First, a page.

Alzheimer’s Disease A History, Plus Memory Testing MethodsPosted at February 22, 2018 by aDmin on category Alzheimer
Alzheimer’s disease describes a condition named after its discoverer, Alois Alzheimer. In 1907 he wrote a textbook study of a woman of 51 who had died of dementia, and whose brain he had subjected to microscopic analysis.
The exam confirmed modifications Alzheimer had by no means witnessed before. Parts of the brain showed tangling and other parts showed clumping of brain matter. Later research showed more “younger” people who had died of dementia who displayed the same brain abnormalities. This came to be known as Alzheimer’s disease.
It was later found that this type of dementia occurred far more often in older people, with their brains showing the same abnormalities at the microscopic level.
However, at this time, Alzheimer’s disease was a diagnosis only applied to younger sufferers, since these formed the basis of Alois Alzheimer’s research. Older sufferers were labeled with pre-senile dementia or senile dementia of the Alzheimer type (SDAT).
Nowadays, with dementia in younger people being quite uncommon, it is usual for the term Alzheimer’s disease to describe this entire group, right across the age range.
‘Alzheimer’s disease’ is a deceptively simple label for a complicated set of symptoms which are hard to describe in their fullness without the direct personal experience of such in another. A suitably evocative description is “A living death”, while more prosaic medical terminology cites “the slow onset of memory loss with a gradual progression to a loss of judgment and changes in behavior and temperament.”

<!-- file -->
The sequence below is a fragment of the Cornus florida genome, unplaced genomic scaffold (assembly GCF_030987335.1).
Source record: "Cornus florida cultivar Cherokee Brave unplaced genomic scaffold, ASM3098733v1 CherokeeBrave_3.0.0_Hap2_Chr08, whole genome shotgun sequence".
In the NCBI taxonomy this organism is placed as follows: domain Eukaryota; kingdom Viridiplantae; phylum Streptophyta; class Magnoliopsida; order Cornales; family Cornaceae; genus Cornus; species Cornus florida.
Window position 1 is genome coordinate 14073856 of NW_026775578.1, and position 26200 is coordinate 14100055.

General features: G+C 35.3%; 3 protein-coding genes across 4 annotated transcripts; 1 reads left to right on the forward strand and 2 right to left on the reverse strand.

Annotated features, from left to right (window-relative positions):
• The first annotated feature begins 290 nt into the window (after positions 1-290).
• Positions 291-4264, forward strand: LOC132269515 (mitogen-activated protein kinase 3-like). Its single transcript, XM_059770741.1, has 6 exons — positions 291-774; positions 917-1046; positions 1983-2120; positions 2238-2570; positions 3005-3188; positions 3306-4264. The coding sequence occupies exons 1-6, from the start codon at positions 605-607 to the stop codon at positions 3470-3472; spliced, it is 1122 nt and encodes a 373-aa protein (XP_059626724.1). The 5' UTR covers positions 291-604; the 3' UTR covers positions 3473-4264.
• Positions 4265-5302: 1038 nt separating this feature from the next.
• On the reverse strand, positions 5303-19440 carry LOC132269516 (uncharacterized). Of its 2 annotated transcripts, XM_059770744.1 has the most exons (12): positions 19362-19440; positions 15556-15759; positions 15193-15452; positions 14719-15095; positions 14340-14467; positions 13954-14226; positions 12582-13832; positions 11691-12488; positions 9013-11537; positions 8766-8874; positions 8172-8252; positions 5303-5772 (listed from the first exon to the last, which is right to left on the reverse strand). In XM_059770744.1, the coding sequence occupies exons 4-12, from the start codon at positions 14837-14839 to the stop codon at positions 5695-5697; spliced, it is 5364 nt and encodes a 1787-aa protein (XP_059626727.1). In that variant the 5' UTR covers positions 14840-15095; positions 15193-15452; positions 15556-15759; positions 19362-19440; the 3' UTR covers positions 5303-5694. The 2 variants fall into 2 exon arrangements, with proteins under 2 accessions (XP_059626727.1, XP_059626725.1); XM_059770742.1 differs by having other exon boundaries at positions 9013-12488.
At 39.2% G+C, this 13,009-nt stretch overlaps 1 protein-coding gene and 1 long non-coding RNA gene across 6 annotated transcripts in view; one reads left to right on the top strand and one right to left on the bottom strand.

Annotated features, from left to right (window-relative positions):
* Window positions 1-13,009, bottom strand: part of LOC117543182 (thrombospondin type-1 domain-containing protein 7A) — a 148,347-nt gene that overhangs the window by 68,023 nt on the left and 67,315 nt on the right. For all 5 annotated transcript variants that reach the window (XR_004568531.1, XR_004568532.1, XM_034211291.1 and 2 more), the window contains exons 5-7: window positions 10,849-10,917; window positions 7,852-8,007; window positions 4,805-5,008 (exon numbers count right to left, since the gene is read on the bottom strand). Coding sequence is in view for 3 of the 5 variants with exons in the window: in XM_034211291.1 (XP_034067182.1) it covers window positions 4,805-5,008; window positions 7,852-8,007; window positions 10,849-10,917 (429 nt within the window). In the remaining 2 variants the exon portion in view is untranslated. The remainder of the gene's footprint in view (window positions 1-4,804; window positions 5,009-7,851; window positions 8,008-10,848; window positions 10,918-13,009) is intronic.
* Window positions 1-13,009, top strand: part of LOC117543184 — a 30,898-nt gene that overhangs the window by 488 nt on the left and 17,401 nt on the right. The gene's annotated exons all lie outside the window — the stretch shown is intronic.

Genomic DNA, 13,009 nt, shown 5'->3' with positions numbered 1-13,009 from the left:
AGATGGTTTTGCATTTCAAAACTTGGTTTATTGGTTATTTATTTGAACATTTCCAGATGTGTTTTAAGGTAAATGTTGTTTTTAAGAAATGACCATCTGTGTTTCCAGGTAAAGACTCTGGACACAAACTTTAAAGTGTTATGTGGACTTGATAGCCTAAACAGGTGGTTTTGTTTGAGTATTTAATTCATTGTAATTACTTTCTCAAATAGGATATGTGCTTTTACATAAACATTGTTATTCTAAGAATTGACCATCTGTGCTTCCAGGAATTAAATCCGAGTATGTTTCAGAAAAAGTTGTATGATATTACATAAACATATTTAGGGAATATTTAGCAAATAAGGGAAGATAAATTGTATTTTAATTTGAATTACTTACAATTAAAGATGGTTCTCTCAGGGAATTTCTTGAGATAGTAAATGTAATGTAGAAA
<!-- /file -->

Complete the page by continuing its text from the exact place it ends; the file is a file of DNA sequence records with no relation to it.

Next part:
The Royal College of Physicians describes Alzheimer’s disease in more detail, defining dementia as fundamentally “the global impairment of higher functions”, listing its impact on memory, daily problem-solving ability, the performance of learned perceptuo-motor skills (such as washing, dressing, and eating), appropriate use of social skills, and control of the emotional reactions, all of which occur under the influence of an increasingly clouded consciousness which is sadly typical of Alzheimer’s.
Memory loss is, of course, the most obvious feature of Alzheimer’s disease, but early on it can pass undetected as sufferers often manage to cover it up. The most recent memories go first, the distant past or long-term memory holding out until the disease has become quite advanced.
The short-term memory covers recent events, such as those taking place in the last hours or days, even weeks, and it is this which Alzheimer’s sufferers have real problems with, and whose failure can signify the onset of Alzheimer’s disease.
Because memory loss is central to Alzheimer’s disease and can easily be tested for, memory tests are an important diagnostic tool used to assess Alzheimer’s sufferers.
One formerly common test was to ask suspected Alzheimer’s sufferers a list of questions which probed both their long and short-term memory.
Typical questions included: How old are you, what is your date of birth, what day is it today, what month is it, what year is it, when was the First World War, what is the name of the Prime Minister, where are you now, count back from 20 to 1, and finally the sufferer would be given an address and asked to repeat it back 5 minutes later.
If the suspected Alzheimer’s sufferer is co-operative, having been asked the questions in a respectful and unintrusive way, this is a relatively easy and inexpensive test to carry out, and which can yield useful pointers as to which parts of the memory may be problematic. Not only will long or short-term memory problems (or both) show up but also potential orientation issues.
However, a low score by itself doesn’t prove either dementia or Alzheimer’s disease, as not everyone will know all the answers regardless of the state of their memory. The test is simply a guide to show that there may be a problem that needs further investigation.
The above is an overview of aspects of the very complex and involved medical condition known as Alzheimer’s disease.